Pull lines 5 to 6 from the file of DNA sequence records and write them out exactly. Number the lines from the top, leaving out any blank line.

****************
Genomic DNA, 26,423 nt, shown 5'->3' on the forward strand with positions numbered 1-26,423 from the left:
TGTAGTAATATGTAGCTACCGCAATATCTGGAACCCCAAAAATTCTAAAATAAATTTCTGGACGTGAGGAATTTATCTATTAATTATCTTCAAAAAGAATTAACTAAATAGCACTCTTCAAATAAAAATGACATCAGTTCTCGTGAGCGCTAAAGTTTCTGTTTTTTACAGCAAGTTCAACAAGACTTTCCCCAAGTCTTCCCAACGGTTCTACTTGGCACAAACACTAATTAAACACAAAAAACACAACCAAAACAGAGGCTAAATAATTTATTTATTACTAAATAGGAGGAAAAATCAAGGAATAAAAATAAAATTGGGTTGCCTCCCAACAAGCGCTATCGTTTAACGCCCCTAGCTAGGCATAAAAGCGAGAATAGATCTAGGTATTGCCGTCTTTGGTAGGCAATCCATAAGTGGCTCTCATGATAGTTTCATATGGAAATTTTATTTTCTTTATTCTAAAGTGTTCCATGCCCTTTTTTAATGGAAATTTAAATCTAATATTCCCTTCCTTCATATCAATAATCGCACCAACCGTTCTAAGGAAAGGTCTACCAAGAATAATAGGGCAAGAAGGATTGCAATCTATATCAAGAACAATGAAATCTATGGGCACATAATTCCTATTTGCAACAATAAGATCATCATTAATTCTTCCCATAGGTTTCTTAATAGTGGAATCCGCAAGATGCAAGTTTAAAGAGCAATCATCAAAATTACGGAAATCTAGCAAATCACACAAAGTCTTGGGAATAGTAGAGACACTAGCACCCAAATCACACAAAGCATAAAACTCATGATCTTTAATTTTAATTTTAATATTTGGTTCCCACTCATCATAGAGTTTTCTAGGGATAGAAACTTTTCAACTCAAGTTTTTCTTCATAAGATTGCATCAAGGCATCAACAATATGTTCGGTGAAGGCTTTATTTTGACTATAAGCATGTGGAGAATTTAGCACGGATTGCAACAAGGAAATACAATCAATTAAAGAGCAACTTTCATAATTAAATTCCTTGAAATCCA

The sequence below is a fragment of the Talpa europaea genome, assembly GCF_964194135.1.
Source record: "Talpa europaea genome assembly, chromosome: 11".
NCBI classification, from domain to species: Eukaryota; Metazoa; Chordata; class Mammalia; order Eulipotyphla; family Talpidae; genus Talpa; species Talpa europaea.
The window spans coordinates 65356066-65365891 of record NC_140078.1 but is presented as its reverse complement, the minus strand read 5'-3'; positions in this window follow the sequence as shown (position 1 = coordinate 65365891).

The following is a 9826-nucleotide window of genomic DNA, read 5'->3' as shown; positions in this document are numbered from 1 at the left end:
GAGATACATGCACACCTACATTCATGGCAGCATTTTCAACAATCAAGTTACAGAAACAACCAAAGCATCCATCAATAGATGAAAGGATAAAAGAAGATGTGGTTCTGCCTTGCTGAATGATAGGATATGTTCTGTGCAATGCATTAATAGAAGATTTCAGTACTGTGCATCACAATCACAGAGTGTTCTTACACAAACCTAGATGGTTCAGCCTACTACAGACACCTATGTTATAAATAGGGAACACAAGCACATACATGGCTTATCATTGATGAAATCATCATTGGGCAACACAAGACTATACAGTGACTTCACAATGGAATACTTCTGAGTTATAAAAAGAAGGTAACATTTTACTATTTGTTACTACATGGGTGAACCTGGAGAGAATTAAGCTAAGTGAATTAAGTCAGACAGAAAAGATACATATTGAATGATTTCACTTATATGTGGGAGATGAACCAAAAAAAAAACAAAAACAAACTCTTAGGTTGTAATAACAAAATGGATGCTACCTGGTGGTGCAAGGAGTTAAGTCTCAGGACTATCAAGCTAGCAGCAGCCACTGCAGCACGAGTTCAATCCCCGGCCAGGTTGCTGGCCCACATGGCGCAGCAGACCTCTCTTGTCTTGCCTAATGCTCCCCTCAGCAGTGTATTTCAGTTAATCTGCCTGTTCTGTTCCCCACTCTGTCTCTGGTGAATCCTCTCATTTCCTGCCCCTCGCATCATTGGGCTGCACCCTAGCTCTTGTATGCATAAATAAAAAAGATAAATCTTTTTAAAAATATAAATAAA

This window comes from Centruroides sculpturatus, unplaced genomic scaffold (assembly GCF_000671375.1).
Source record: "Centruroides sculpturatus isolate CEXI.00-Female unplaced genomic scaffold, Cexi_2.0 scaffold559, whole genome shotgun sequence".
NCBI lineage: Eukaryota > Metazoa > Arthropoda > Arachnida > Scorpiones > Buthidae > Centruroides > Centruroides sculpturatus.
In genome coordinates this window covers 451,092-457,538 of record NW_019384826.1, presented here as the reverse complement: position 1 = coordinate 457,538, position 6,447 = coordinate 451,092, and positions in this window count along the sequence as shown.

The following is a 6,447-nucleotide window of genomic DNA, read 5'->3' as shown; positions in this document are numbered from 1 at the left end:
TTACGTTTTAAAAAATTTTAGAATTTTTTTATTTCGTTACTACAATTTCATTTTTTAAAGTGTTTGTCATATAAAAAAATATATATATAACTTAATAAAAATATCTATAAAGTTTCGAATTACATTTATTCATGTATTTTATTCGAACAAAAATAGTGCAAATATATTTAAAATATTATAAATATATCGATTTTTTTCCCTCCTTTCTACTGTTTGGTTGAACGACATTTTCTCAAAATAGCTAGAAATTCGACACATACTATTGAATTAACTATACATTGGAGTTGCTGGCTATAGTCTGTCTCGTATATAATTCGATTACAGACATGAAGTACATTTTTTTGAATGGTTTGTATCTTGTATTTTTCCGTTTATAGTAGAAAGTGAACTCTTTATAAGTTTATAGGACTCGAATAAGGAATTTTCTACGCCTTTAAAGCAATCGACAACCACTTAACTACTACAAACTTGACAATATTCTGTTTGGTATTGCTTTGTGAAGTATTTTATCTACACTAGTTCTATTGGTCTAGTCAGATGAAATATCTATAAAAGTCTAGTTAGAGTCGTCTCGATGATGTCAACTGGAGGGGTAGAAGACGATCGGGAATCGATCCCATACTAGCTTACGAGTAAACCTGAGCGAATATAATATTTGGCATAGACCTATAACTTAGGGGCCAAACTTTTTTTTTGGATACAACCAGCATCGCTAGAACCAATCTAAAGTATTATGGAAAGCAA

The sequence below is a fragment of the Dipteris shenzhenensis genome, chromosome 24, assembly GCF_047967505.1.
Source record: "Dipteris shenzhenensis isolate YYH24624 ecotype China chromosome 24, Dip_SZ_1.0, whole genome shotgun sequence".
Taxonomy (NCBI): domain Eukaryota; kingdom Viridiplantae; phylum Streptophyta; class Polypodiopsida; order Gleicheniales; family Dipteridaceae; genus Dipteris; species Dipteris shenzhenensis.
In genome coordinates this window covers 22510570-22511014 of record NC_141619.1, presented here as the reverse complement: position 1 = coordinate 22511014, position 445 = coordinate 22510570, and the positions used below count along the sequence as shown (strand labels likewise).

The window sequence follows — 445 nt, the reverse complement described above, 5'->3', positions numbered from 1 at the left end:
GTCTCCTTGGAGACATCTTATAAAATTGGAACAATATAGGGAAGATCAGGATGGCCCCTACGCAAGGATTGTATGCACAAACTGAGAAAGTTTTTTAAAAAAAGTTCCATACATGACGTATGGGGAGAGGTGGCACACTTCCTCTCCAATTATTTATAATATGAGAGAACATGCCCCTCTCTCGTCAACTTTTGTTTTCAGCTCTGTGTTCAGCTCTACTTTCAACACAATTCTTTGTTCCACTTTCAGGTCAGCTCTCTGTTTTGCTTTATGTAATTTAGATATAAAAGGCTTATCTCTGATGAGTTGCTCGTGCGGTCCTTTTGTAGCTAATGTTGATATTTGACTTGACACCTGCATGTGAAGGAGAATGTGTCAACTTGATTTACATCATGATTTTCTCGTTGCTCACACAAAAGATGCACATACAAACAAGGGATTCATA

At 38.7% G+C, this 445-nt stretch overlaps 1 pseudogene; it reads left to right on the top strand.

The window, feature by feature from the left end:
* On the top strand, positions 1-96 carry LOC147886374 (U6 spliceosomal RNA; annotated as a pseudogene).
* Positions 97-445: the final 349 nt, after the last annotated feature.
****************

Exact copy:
NCBI classification, from domain to species: Eukaryota; Metazoa; Chordata; class Mammalia; order Eulipotyphla; family Talpidae; genus Talpa; species Talpa europaea.
The window spans coordinates 65356066-65365891 of record NC_140078.1 but is presented as its reverse complement, the minus strand read 5'-3'; positions in this window follow the sequence as shown (position 1 = coordinate 65365891).